the best is the Bobby Vernon film Short Socks. When Vernon
falls in love with a young lady he sees in a department store, he tries
to make her acquaintance by returning a purse that she dropped. The
only problem is the police think he stole it. He ends up dressing
up as a child to elude them, only to have the truant officer return him
to school. The same school where his love happens to teach.
The classroom scene at the end where Vernon is constantly trying to get
the teachers attention is absolutely hilarious.
Slim Summerville is mistaken for the notorious Murderous
Mountaineer in A Horse on Barney.
Another great scene comes from a A Horse on
Barney, featuring Slim Summerville. Slim is a tall gangly comedian
and in this short he's mistaken for a notorious wrestler, The Murderous
Mountaineer. His opponents are all terrified into submission until
the real Mountaineer shows up and challenges him. A very funny boxing
Snub Pollard is an inventor who comes up with
all sorts of crazy gadgets to make his life easier in It's a Gift.
Like several Fatty Arbuckle shorts, the wacky inventions that Snub comes
up with creates the humor. This has always has been one of my favorite
type short comedies, and the creative and humorous gags in this one work
Each disc in this series comes in a keepcase and contains three half
hour episodes on a single DVD-R.
The two channel soundtrack sounded very good. The music for the
series is composed of up beat Jazz music courtesy of Stomp Off Records,
and it works very well. They old time sounding Jazz scores fits with
the antics on screen though the music wasn't composed specifically for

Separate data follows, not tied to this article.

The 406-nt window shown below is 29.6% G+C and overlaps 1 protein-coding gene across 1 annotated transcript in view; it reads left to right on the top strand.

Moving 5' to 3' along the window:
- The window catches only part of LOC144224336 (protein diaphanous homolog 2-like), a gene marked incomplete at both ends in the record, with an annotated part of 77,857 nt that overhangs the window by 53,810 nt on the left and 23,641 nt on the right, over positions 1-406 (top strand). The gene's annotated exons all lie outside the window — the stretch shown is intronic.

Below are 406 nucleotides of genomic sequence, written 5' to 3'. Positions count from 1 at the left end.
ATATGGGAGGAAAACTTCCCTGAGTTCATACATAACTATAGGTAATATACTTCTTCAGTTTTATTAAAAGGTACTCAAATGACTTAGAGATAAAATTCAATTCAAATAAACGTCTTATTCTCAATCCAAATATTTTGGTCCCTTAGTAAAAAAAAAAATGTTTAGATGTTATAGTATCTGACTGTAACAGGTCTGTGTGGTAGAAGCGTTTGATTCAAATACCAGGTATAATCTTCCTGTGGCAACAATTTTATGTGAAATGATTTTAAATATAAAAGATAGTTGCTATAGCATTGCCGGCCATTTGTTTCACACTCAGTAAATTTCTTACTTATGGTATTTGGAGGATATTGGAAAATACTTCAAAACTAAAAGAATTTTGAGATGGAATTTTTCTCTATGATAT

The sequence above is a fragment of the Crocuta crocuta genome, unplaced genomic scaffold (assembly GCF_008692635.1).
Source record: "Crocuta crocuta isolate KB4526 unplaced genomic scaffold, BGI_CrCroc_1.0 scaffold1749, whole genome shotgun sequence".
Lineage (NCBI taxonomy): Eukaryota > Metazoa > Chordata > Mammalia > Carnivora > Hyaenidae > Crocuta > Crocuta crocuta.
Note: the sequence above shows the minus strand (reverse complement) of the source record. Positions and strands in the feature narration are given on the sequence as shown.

the clips. There are some sound effects added, the slamming of a
door, or a gunshot, and these accentuate the action without becoming intrusive.
Being recent recordings, there is no hiss or other audio defects.
The image quality ranges from good to excellent, with most of the clips
being very good. There are no blurry, faded, scratchy prints used
in the series that I've seen, and I was very pleasantly surprised.
Since many of these clips are from more minor stars and studios I was expecting
a poor quality image, but luckily that isn't the case. Much of the
film is from 35 mm prints, but a minority of them looked like they originated
from 16mm reduction prints, but even these looked good. For film
that have been ignored for 80 or more years, the quality is outstanding.
The only qualm I had with the picture is that there is a light "Slap
Happy" bug in the lower right hand corner during the entire show.
This is a minor annoyance at best though.
There are no extras on this discs.
It was a treat seeing the Max Linder clips in this volume, and the Lupino
Lane excerpts were great too. The clips from the Bobby Vernon film
Socks was uproariously funny too. SlapHappy has the rare ability
to entertain as well as educate. Another Highly Recommended
DVD from this series.